Things you should know about today's game...
1) Matt Harvey allowed four runs in the first and two more in the second in his first start since June 14 and the shortest of his career. The right-hander surrendered eight hits, struck out three and did not issue a walk but hit a batter and tossed two wild pitches in two innings. Harvey needed 37 pitches to get out of the opening frame when five of the first six Astros reached safely.
2) Wilmer Flores' 18th home run was a grand slam as the Mets cut an eight-run deficit to 10-7 in the seventh. Dominic Smith hit a two-run homer while Asdrubal Cabrera had a solo homer and an RBI single. Amed Rosario and Smith had two hits apiece for New York.
3) Jacob Rhame and Jamie Callahan made their Major League debuts out of the bullpen for the Mets. Rhame, acquired from the Dodgers in the deal for Curtis Granderson allowed two hits and struck out one over 1 1/3 innings. Callahan, obtained from the Red Sox for Addison Reed, retired two batters and surrendered two runs -- one earned -- on three hits.
Postgame reaction from Michael Avallone...
There's so much vitriol and hate directed towards Matt Harvey by Mets fans, it's really quite astonishing. I understand his past attitude has something to do with it, as does the fact that a majority of fans are of the "what-have-you-done-for-me-lately" variety, but it's not as if Harvey has gotten to where he is based on not trying or not caring. The bottom line is this: Mets fans and baseball fans in general have been robbed of a true talent on the mound because of continuous injuries ... and it sucks.
In the span of three years, Harvey has gone from looking like one of the next great hurlers to having two major surgeries. He rebounded nicely from the first, and while his potential recovery from the second can still be labeled as TBD, the early returns aren't good. Making his first start after nearly three months on the disabled list, Harvey looked like a journeyman pitcher trying to hang on as opposed to the guy who was a dominant force just two years ago.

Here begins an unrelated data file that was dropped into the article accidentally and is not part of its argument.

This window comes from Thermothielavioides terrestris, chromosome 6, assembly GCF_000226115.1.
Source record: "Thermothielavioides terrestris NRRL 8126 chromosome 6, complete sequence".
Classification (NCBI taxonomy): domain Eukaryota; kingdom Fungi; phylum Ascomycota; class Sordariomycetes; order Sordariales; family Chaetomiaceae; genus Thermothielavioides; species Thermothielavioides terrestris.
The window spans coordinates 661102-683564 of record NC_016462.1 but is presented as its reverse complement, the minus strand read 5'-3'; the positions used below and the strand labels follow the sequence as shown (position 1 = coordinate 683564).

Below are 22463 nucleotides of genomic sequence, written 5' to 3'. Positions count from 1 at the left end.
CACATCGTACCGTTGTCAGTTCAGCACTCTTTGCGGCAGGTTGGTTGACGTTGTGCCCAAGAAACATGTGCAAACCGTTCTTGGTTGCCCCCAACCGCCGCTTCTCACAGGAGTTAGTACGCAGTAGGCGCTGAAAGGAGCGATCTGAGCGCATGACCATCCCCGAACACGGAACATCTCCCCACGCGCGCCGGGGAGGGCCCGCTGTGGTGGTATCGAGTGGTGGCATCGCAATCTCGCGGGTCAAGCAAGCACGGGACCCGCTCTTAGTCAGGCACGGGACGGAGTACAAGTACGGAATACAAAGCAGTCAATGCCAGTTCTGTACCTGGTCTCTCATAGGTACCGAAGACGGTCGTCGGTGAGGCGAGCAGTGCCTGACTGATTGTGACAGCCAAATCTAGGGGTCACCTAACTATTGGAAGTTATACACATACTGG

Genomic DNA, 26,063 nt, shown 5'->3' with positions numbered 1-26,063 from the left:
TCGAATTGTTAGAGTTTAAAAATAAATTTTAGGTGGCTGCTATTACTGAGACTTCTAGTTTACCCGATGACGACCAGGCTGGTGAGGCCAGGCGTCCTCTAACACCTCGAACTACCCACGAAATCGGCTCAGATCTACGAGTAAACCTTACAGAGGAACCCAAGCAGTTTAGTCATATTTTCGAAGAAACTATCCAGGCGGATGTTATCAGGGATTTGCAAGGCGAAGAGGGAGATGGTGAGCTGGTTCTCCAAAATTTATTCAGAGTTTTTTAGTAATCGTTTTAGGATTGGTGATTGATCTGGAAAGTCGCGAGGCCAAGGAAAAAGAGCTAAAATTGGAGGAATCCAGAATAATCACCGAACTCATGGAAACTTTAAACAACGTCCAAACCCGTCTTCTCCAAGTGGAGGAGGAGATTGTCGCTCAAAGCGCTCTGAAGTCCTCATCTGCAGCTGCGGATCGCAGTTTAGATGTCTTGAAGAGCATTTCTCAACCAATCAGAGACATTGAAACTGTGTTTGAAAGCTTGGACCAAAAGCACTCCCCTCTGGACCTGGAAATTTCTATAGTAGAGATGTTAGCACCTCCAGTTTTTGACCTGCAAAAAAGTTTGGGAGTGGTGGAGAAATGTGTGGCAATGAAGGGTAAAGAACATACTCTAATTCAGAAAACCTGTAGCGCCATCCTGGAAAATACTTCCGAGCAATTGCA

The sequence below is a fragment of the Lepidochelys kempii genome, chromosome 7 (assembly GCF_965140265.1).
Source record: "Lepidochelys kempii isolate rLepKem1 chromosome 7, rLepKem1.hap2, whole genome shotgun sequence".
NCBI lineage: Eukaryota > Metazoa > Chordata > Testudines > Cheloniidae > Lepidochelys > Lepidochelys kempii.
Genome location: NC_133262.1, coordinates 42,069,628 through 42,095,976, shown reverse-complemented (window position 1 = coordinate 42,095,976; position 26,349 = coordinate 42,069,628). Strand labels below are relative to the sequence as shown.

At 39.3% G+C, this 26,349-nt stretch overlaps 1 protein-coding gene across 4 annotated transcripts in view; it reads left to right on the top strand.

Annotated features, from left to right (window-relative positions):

The fastball topped out around 94-mph, but the location was horrid and his off-speed pitches remain largely absent. The hard, biting slider is nowhere to be found and his changeup is consistently up in the zone without much deception. While many pitchers succeed with a 93-94-mph fastball, Harvey's lack of command within the strikezone continues to be his primary undoing. He can't generate swings and misses due to the absence of late life on his heater and too many of his pitches are in the middle of the zone. Even the worst Major League hitters will feast on offerings like that.
A little slack could be given considering he was facing Major League hitters for the first time since June, but no matter what Harvey or the Mets say about this outing ... it was a disaster. >> To follow Michael on Twitter, click here.
Highlights from the game...
News and notes...
The Astros played at Minute Maid Park for the first time since Hurricane Harvey hit Texas on Aug. 25.
The Mets faced the Astros for the first time since winning two of three games in 2014. They had not played in Houston since 2012.
New York fell to 3-5 on their 10-game road trip and 19-29 since the All-Star break.
Harvey (4-4) had not pitched since allowing four runs over four innings against the Cubs on June 14 at Citi Field. The seven runs he allowed were a season-high and marked the fourth time in 14 starts he's surrendered five or more runs.
Cabrera is hitting .357 (10-for-28) with three doubles, two homers and nine RBIs in his last eight games.
Flores has gone 8-for-29 (.276) with three home runs and 10 RBIs in the first eight games of New York's road trip.
The Mets (58-76) try for a split of their doubleheader with the Astros (81-53) tonight at 8 p.m. on SNY.
Seth Lugo (5-3, 4.85 ERA, 1.40 WHIP) starts the nightcap after allowing two runs over 3 2/3 innings on Sunday against Washington in his return from the disabled list. The right-hander has failed to pitch six innings in each of his last four starts after doing so six times in his first eight appearances. Lugo has never faced the Astros.
Brad Peacock (10-2, 3.12 ERA 1.27 WHIP) toes the rubber looking to snap a four-start winless streak despite a 2.82 ERA in that span. The 29-year-old surrendered one run over six innings during a no-decision against the Angels last Saturday. Peacock has an 0.93 ERA in two career starts against the Mets, but has not faced them since 2014.